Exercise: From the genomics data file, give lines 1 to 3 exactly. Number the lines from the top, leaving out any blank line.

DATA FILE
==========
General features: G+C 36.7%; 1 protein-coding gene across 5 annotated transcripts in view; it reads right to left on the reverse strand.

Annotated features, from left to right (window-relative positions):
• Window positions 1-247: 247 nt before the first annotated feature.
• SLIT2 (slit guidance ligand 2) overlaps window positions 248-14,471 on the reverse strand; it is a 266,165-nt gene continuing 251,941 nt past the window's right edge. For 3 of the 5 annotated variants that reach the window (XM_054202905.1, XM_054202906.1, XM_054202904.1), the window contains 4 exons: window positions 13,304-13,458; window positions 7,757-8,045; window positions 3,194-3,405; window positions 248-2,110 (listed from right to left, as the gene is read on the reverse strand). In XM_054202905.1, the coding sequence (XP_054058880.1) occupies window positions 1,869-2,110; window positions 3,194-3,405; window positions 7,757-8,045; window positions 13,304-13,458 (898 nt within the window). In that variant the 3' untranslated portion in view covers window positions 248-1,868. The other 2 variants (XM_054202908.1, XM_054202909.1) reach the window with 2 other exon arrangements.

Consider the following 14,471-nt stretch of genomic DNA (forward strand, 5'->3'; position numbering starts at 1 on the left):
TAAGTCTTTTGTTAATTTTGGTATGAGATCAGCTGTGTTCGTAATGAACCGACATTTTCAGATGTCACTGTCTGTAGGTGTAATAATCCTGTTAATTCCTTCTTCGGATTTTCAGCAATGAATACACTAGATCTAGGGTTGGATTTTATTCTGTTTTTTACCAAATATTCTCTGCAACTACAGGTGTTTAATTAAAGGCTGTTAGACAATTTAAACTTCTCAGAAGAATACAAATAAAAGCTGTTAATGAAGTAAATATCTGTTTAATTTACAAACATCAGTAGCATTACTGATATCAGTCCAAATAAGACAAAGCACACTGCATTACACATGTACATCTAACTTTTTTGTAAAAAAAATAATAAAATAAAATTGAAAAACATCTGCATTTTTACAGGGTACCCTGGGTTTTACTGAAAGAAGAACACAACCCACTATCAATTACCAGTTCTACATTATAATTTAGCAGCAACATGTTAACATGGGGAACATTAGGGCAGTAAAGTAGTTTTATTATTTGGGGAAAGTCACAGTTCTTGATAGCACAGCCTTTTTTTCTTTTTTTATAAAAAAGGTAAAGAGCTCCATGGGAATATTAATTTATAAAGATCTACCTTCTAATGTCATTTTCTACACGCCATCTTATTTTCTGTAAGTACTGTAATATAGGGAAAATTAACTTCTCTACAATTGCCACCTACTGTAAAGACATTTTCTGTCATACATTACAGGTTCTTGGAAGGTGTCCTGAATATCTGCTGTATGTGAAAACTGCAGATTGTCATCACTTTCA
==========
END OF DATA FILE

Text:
General features: G+C 36.7%; 1 protein-coding gene across 5 annotated transcripts in view; it reads right to left on the reverse strand.

Annotated features, from left to right (window-relative positions):
• Window positions 1-247: 247 nt before the first annotated feature.